Who are you saying “Yes” to?

Who are you saying “Yes” to?

Leicester conference 2019

Leicester Conference 2019

2008 saw the Global financial crisis, followed by scandal after scandal of corporate greed and corruption. Two years earlier, Industrial Psychologist, Paul Babiak and his Criminal Psychologist colleague Robert D Hare wrote “Snakes in Suits: When psychopaths go to Work” too little attention, perhaps the idea of snakes in suits was too frightening.

The authors outlined a 5 phase model used by most skilled corporate psychopaths to enter, climb and then secure their position of power and authority. The 5 phases were: entry, assessment, manipulation, confrontation, and ascension. However, what the early Tavistock Institute Group Relations pioneers seemed to understand was that this 5 phase model could be overthrown, if workers had access to skills and the ability to think about their role and how they exercise their authority to choose carefully to who and what they say “Yes” (saying yes – or not saying no, authorises the snakes to act).

Arguably, complicit followership is the biggest challenge we face in our institutions and citizenship today. Our leaders are now so well skilled in the tools of manipulation and covert assassinations that now, more than ever, we need to be able to study and develop the ART of ROLE to be able to take up Enlightened Followership. In what way does the ART of ROLE relate to the learning at the Leicester Conference – it is directly linked to the art of Loving. Erich Fromm, the psychoanalyst, and social psychologist wrote in his 1956 treatise The Art of Loving:

“The first step to take is to become aware that love is an art, just as living is an art; if we want to learn how to love we must proceed in the same way we have to proceed if we want to learn any other art, say music, painting, carpentry, or the art of medicine or engineering. What are the necessary steps in learning any art? The process of learning an art can be divided conveniently into two parts: one, the mastery of the theory; the other, the mastery of the practice.”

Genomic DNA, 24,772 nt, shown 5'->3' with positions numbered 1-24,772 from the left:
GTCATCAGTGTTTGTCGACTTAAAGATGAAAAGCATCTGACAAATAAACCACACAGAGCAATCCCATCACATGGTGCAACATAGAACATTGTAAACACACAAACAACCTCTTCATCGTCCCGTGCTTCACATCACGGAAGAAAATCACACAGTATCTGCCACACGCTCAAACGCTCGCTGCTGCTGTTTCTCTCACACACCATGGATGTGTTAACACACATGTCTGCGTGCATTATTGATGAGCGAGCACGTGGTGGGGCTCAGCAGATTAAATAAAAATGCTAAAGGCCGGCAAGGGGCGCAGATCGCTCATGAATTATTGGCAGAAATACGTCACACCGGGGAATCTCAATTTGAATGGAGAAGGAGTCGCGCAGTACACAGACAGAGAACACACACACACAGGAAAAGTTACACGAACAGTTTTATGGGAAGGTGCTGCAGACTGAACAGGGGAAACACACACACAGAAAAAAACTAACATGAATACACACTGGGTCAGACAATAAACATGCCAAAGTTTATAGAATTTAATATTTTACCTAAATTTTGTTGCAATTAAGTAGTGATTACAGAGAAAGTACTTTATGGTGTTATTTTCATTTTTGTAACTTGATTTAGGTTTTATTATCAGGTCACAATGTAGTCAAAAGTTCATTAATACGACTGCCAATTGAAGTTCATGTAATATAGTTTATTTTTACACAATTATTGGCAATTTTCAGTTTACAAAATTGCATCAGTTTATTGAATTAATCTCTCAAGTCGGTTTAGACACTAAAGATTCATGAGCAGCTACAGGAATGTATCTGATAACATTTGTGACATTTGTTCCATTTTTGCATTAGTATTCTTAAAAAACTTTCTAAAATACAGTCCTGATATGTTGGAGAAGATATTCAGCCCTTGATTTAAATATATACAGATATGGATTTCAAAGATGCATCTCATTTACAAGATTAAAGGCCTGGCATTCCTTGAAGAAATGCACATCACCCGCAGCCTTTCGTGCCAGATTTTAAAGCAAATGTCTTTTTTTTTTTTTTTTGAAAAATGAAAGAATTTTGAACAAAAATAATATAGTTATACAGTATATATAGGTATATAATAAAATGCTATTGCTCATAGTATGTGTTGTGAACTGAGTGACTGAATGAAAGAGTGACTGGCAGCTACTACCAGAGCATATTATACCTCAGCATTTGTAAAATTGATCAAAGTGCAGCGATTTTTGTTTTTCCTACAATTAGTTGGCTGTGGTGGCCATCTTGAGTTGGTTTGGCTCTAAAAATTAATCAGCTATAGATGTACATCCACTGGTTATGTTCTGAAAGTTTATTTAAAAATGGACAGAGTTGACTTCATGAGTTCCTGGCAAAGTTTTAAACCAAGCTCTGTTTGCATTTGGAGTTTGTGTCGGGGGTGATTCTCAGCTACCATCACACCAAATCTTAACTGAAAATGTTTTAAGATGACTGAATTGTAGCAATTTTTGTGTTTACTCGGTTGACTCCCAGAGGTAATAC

This year, the Leicester Conference takes a bold move to explore Task Authority and Organisation through the lens of LOVE@Work. What do we mean by Love in the context of work? Love as an output-activity or Love as a network of relationships in which an output-activity is executed? The creation of the temporary organisation in which we seek the mastery of practice is also the vehicle through which we can study our behaviour as it happens, to shed light on the role of love in our contemporary systems.

Love and its place in our contemporary world is not an easy question to answer.

For 67 years we, the Tavistock Institute of Human Relations in general, and the Leicester Conference, in particular, have been interrogating the nature of the human condition in complex systems. I believe that this interrogation represents a profound commitment to love. We are facing increasing toxicity in our systems, and so you are invited to come and study together how these collective issues manifest in our systems and how each of us can face up to and own our part in success or decline of the Snakes in Suits.

The 2019 Leicester Conference explicitly seeks to study what love@work means for us collectively through the working conference as a fractal of our broader social system.
Erich Fromm’s response as to why these questions of love seem to elude us as a species:

“And, maybe, here lies the answer to the question of why people in our culture try so rarely to learn this art, in spite of their obvious failures: in spite of the deep-seated craving for love, almost everything else is considered to be more important than love: success, prestige, money, power — almost all our energy is used for the learning of how to achieve these aims, and almost none to learn the art of loving.”

For further details, to apply, or if you have any questions, please contact
Anabel Navarro, Pre-Conference Administrator.

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